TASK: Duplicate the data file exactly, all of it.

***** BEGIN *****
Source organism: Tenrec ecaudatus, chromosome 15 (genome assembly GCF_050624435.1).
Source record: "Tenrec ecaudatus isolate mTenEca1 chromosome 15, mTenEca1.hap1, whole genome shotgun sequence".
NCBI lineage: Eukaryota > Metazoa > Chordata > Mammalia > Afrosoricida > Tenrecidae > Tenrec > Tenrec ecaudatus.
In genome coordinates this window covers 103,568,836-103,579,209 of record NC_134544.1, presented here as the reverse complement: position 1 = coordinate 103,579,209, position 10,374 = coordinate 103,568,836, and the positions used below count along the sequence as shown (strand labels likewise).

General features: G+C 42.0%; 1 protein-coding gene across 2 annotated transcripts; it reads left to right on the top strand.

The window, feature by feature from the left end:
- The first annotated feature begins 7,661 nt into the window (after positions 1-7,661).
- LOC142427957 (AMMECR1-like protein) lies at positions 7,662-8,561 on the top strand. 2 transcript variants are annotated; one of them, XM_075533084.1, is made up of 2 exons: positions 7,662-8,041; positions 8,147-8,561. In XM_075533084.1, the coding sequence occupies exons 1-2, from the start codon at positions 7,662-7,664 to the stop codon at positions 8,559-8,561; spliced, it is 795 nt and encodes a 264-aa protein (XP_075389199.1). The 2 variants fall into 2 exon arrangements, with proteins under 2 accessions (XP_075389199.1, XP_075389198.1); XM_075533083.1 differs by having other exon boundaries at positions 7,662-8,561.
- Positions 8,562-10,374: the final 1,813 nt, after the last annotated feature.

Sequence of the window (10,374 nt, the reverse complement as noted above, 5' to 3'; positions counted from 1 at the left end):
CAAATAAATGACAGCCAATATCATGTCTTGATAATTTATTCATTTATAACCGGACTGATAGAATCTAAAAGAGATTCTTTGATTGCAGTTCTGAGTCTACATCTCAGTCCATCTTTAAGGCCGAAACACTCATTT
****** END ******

Source organism: Tenrec ecaudatus, chromosome 15 (genome assembly GCF_050624435.1).
Source record: "Tenrec ecaudatus isolate mTenEca1 chromosome 15, mTenEca1.hap1, whole genome shotgun sequence".
NCBI lineage: Eukaryota > Metazoa > Chordata > Mammalia > Afrosoricida > Tenrecidae > Tenrec > Tenrec ecaudatus.
In genome coordinates this window covers 103,568,836-103,579,209 of record NC_134544.1, presented here as the reverse complement: position 1 = coordinate 103,579,209, position 10,374 = coordinate 103,568,836, and the positions used below count along the sequence as shown (strand labels likewise).

General features: G+C 42.0%; 1 protein-coding gene across 2 annotated transcripts; it reads left to right on the top strand.

The window, feature by feature from the left end:
- The first annotated feature begins 7,661 nt into the window (after positions 1-7,661).
- LOC142427957 (AMMECR1-like protein) lies at positions 7,662-8,561 on the top strand. 2 transcript variants are annotated; one of them, XM_075533084.1, is made up of 2 exons: positions 7,662-8,041; positions 8,147-8,561. In XM_075533084.1, the coding sequence occupies exons 1-2, from the start codon at positions 7,662-7,664 to the stop codon at positions 8,559-8,561; spliced, it is 795 nt and encodes a 264-aa protein (XP_075389199.1). The 2 variants fall into 2 exon arrangements, with proteins under 2 accessions (XP_075389199.1, XP_075389198.1); XM_075533083.1 differs by having other exon boundaries at positions 7,662-8,561.
- Positions 8,562-10,374: the final 1,813 nt, after the last annotated feature.

Sequence of the window (10,374 nt, the reverse complement as noted above, 5' to 3'; positions counted from 1 at the left end):
CAAATAAATGACAGCCAATATCATGTCTTGATAATTTATTCATTTATAACCGGACTGATAGAATCTAAAAGAGATTCTTTGATTGCAGTTCTGAGTCTACATCTCAGTCCATCTTTAAGGCCGAAACACTCATTT